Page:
I also read them today and realise something else: they’re still pretty damn funny.

Continue reading

The personal and the sensitive

This week I taught people how to sew handmade books, someone else a little on how to make ebooks, edited a ten-thousand-word transcript of a panel-type presentation, realised that I totally know how to style a Word doc for html, and had a friend offer me a job that sounds like fun and money. My harddrive is also dying, so I’m now working off a shitty Windows 8 netbook, and my floral-patterned trolley (it’s so awesome people stop me in the street to tell me how awesome it is) cracked a wheel. But it’s mostly good. It’s actually pretty damn nice to be in a position where people are starting to throw things in my direction so I can use my collection of professional skills to (nearly) pay the rent.

When I finished my BA with an anthropology major and an Honours thesis on genocide as a form of sacrifice, I had no community, no sense of connectedness to academia or the industry. It’s a strange and wondrous thing, this time around, to have friends and connections to the community and PWE staff, to have a tangible skillset that isn’t ‘writing essays’ or ‘able to tell you just why the UN failed in Rwanda’, to have people in my life who know I’m the resident ebook expert. I don’t regret my BA. I loved my sojourn into Shakespeare; I loved everything I learnt in anthropology. My novel is essentially a fantastic form of the themes in my thesis. It did not give me, though, what a less-prestigious TAFE course gave me; I am not the person that began the course two and half years ago in terms of the array of skills I now have, and I am so damn glad of that.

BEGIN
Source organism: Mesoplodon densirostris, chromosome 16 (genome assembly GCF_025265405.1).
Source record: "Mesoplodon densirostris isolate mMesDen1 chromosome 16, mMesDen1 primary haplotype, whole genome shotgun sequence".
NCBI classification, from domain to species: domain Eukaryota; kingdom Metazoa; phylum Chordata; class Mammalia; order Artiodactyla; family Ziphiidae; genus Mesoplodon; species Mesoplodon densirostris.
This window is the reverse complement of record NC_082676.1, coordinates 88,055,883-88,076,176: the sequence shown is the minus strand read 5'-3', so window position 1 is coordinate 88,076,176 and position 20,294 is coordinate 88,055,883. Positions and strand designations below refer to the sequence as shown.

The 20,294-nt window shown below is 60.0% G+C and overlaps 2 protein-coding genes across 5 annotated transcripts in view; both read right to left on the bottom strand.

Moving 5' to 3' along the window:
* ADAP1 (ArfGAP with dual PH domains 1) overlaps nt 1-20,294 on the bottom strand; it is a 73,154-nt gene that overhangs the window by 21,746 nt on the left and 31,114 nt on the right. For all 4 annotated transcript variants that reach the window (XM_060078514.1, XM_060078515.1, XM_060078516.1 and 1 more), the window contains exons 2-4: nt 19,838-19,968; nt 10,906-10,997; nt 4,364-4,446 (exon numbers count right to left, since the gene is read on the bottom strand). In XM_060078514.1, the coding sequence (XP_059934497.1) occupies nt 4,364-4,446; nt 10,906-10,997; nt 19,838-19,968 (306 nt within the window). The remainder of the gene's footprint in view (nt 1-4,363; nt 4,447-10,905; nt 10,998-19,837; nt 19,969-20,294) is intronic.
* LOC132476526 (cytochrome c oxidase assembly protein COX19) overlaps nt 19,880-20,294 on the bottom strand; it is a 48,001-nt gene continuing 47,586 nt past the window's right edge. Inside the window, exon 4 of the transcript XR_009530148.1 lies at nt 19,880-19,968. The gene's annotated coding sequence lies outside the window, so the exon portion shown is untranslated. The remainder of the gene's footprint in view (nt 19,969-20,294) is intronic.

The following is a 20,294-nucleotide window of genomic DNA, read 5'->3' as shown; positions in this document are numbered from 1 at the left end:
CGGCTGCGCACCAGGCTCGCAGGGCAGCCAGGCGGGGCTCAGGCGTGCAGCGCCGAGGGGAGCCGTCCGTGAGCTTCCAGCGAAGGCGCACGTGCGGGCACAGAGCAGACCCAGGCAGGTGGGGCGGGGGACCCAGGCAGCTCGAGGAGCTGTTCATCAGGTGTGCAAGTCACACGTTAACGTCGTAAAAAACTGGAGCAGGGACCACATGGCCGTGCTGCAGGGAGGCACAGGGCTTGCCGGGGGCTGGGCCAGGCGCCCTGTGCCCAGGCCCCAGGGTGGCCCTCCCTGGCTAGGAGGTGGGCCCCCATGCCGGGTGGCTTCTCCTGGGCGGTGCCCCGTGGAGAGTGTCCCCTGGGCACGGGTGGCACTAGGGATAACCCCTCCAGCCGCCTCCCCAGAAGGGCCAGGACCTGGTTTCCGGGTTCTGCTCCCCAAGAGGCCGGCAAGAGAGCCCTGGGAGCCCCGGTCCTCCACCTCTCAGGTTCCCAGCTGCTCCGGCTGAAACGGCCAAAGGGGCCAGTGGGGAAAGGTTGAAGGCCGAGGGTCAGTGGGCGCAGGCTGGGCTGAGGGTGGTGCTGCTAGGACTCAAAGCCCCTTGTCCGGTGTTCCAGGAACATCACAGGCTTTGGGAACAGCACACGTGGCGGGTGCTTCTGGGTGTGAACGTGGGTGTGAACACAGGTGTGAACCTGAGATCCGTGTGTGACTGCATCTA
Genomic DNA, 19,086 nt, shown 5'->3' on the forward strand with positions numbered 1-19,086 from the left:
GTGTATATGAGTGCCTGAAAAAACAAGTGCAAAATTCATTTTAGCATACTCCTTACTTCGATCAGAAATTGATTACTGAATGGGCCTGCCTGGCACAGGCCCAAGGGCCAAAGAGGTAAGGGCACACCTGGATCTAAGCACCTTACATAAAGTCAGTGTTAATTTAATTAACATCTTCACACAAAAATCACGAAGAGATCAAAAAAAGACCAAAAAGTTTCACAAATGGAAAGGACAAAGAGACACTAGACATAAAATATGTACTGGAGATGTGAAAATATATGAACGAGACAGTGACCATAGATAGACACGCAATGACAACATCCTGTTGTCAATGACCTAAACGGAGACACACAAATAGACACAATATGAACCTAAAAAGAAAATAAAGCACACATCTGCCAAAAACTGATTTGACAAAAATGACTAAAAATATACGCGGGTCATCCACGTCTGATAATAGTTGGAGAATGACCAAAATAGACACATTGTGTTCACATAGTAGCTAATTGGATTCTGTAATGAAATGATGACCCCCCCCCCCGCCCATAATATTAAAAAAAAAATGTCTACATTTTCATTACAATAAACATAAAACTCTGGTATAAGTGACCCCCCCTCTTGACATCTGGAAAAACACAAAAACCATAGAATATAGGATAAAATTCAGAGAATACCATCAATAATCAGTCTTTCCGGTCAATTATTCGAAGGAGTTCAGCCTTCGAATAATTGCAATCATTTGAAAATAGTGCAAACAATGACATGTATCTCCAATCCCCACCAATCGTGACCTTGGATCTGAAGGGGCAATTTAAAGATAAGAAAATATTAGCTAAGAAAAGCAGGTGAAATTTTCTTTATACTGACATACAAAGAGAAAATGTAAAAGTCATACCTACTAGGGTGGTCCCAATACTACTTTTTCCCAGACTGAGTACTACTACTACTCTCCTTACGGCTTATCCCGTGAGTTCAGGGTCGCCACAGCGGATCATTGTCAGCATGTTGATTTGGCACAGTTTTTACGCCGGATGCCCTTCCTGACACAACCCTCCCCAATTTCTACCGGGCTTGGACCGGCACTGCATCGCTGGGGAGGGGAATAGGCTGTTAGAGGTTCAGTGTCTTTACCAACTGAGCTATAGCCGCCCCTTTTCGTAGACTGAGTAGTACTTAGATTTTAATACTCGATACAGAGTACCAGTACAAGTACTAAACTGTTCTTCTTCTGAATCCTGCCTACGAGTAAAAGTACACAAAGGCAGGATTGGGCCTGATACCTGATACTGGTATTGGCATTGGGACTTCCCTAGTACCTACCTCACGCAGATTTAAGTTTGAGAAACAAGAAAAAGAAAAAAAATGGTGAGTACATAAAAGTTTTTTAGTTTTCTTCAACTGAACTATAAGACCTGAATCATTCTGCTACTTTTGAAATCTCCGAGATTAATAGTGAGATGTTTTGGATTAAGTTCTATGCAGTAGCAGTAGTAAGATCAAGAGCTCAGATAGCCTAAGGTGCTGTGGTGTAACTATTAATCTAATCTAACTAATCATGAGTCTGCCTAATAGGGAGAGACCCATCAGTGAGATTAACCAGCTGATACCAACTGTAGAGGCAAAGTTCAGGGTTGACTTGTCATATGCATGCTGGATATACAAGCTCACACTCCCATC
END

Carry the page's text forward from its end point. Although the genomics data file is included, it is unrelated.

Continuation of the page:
If you are in Australia and you are a literary creative, if you have even the slightest pretensions to a industry career that goes a little beyond just crafting words – Professional Writing and Editing TAFE is the best investment of your time and money, and the Victoria University staff and community are the most amazing people. I know I say it again and again, but I owe so much to this course. They have allowed me to transform myself from K. A. the warehouse flunkie to K. A. the emerging writing and publishing professional.*

(* This phrasing, which is something I wrote without thinking about it, is quite interesting in the sense that it squarely places the agency in my hands. I could have said that they transformed me, and not so long ago I would have. That’s not true, however, and that must be a truth I’m starting to grasp enough that I can phrase it in just that way – that I’m the agent of change in my own life. My teachers and psychologists and friends can support me, encourage me and teach me, but they can’t change me. I can.)

Continue reading

Reflections on acknowledgement and gratitude

I feel I should mention that this is less an argumentative essay – this is why you need to do what I’m doing – and more a reflection on why I feel the way I feel.

I believe in crediting as many of the creatives as possible who are involved in allowing me to create the things I do.